Conrath, Katja, Alice S. Pereira, Carlos E. Martins, Cristina G. Timoteo, Pedro Tavares, Silvia Spinelli, Joerg Kinne, Christophe Flaudrops, Christian Cambillau, Serge Muyldermans, Isabel Moura, Jose J. G. Moura, Mariella Tegoni, and Aline Desmyter. "{Camelid nanobodies raised against an integral membrane enzyme, nitric oxide reductase}." Protein science : a publication of the Protein Society. 18 (2009): 619-628. Abstract
Nitric Oxide Reductase (NOR) is an integral membrane protein performing the reduction of NO to N2O. NOR is composed of two subunits: the large one (NorB) is a bundle of 12 transmembrane helices (TMH). It contains a b type heme and a binuclear iron site, which is believed to be the catalytic site, comprising a heme b and a non-hemic iron. The small subunit (NorC) harbors a cytochrome c and is attached to the membrane through a unique TMH. With the aim to perform structural and functional studies of NOR, we have immunized dromedaries with NOR and produced several antibody fragments of the heavy chain (VHHs, also known as nanobodies (TM)). These fragments have been used to develop a faster NOR purification procedure, to proceed to crystallization assays and to analyze the electron transfer of electron donors. BIAcore experiments have revealed that up to three VHHs can bind concomitantly to NOR with affinities in the nanomolar range. This is the first example of the use of VHHs with an integral membrane protein. Our results indicate that VHHs are able to recognize with high affinity distinct epitopes on this class of proteins, and can be used as versatile and valuable tool for purification, functional study and crystallization of integral membrane proteins.
Cordas, Cristina M., Alice S. Pereira, Carlos E. Martins, Cristina G. Timoteo, Isabel Moura, Jose J. G. Moura, and Pedro Tavares. "{Nitric oxide reductase: Direct electrochemistry and electrocatalytic activity}." Chembiochem. 7 (2006): 1878-1881.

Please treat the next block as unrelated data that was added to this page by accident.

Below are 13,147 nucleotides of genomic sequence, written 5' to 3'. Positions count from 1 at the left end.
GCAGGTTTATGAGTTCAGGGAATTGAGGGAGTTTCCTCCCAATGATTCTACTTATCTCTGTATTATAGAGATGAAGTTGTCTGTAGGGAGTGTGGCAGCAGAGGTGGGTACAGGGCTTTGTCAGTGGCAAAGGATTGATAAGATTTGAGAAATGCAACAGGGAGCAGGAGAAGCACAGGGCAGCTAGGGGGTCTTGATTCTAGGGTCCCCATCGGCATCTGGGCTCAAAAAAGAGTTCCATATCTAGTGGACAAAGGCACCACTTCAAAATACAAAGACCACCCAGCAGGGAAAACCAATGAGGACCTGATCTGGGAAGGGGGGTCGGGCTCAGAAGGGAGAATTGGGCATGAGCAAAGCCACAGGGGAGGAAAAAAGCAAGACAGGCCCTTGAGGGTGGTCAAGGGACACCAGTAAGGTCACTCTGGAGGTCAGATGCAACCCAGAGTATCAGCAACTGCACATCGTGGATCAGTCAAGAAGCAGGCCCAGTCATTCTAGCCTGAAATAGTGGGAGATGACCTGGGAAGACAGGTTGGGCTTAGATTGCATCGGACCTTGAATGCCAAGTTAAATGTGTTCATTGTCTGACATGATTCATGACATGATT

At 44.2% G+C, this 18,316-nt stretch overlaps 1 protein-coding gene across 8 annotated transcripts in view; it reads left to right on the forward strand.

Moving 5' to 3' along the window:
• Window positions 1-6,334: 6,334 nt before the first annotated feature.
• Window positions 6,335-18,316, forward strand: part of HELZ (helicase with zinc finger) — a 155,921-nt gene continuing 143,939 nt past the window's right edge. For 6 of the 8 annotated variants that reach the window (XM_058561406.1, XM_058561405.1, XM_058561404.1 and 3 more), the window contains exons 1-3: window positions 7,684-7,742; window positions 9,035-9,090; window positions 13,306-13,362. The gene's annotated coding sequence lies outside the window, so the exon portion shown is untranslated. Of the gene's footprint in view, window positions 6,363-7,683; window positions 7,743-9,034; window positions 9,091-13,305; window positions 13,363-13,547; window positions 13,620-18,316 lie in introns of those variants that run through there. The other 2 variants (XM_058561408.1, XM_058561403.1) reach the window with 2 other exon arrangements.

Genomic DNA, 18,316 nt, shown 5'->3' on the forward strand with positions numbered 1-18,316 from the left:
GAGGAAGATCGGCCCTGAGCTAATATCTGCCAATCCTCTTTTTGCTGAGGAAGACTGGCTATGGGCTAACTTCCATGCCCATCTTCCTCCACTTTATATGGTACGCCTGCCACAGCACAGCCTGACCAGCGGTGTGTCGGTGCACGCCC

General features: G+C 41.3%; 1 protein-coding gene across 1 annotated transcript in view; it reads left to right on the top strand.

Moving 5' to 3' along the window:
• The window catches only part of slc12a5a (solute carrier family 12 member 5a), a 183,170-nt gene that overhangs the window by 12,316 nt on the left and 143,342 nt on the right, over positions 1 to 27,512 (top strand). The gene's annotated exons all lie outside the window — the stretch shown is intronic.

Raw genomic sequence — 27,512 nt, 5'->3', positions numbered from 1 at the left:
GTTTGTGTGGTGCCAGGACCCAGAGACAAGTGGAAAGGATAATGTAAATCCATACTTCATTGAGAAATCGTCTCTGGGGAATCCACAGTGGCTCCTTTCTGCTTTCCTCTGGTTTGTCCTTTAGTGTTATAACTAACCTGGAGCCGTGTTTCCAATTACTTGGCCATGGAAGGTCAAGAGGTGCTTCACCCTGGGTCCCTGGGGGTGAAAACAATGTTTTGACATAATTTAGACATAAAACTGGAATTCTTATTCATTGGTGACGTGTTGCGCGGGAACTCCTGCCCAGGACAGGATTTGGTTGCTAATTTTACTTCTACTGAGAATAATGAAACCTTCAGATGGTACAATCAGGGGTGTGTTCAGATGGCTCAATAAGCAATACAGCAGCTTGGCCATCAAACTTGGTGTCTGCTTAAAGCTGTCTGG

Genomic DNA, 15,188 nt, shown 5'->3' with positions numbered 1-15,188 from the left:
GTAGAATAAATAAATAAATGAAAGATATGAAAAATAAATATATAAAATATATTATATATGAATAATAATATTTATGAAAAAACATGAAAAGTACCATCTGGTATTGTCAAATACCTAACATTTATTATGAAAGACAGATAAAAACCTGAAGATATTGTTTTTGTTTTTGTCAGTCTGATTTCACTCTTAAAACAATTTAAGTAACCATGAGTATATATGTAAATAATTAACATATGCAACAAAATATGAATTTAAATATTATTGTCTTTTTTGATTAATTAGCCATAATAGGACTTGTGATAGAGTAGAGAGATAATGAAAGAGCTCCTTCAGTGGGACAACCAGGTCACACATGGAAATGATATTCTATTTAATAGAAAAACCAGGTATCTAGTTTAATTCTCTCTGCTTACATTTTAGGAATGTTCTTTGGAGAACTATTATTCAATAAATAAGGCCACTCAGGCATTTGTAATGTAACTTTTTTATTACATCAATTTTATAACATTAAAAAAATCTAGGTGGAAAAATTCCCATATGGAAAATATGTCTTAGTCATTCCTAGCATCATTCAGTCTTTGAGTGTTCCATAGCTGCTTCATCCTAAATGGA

Coufal, DE, P. Tavares, AS Pereira, BH Hyunh, and SJ Lippard. "{Reactions of nitric oxide with the reduced non-heme diiron center of the soluble methane monooxygenase hydroxylase}." Biochemistry. 38 (1999): 4504-4513. Abstract
The soluble methane monooxygenase system from Methylococcus capsulatus (Bath) catalyzes the oxidation of methane to methanol and water utilizing dioxygen at a non-heme, carboxylate-bridged diiron center housed in the hydroxylase (H) component. To probe the nature of the reductive activation of dioxygen in this system, reactions of an analogous molecule, nitric oxide, with the diiron(II) form of the enzyme (H-red) Were investigated by both continuous and discontinuous kinetics methodologies using optical, EPR, and Mossbauer spectroscopy. Reaction of NO with H-red affords a dinitrosyl species, designated H-dinitrosyl, with optical spectra (lambda(max) = 450 and 620 nm) and Mossbauer parameters (delta = 0.72 mm/s, Delta E-Q = 1.55 mm/s) similar to those of synthetic dinitrosyl analogues and of the dinitrosyl adduct of the reduced ribonucleotide reductase R2 (RNR-R2) protein. The H-dinitrosyl species models features of the H-peroxo intermediate formed in the analogous dioxygen reaction. In the presence of protein B, H-dinitrosyl builds up with approximately the same rate constant as H-peroxo (similar to 26 s(-1)) at 4 degrees C. In the absence of protein B, the kinetics of H-dinitrosyl formation were best fit with a biphasic A –> B –> C model, indicating the presence of an intermediate species between H-red and H-dinitrosyl. This result contrasts with the reaction of H-red with dioxygen, in which the H-peroxo intermediate forms in measurable quantities only in the presence of protein B. These findings suggest that protein B may alter the positioning but not the availability of coordination sites on iron for exogenous ligand binding and reactivity.
D
Devreese, B., P. Tavares, J. Lampreia, N. VanDamme, J. LeGall, J. Moura, J. VanBeeumen, and I. Moura. "{Primary structure of desulfoferrodoxin from Desulfovibrio desulfuricans ATCC 27774, a new class of non-heme iron proteins}." FEBS Letters. 385 (1996): 138-142. Abstract
The primary structure of desulfoferrodoxin from Desulfovibrio desulfuricans ATCC 27774, a redox protein with two mononuclear iron sites, was determined by automatic Edman degradation and mass spectrometry of the composing peptides. It contains 125 amino acid residues of which five are cysteines. The first four, Cys-9, Cys-12, Cys-28 and Cys-29, are responsible for the binding of Center I which has a distorted tetrahedral sulfur coordination similar to that found in desulforedoxin from D. gigas. The remaining Cys-115 is proposed to be involved in the coordination of Center II, which is probably octahedrally coordinated with predominantly nitrogen/oxygen containing ligands as previously suggested by Mossbauer and Raman spectroscopy.
F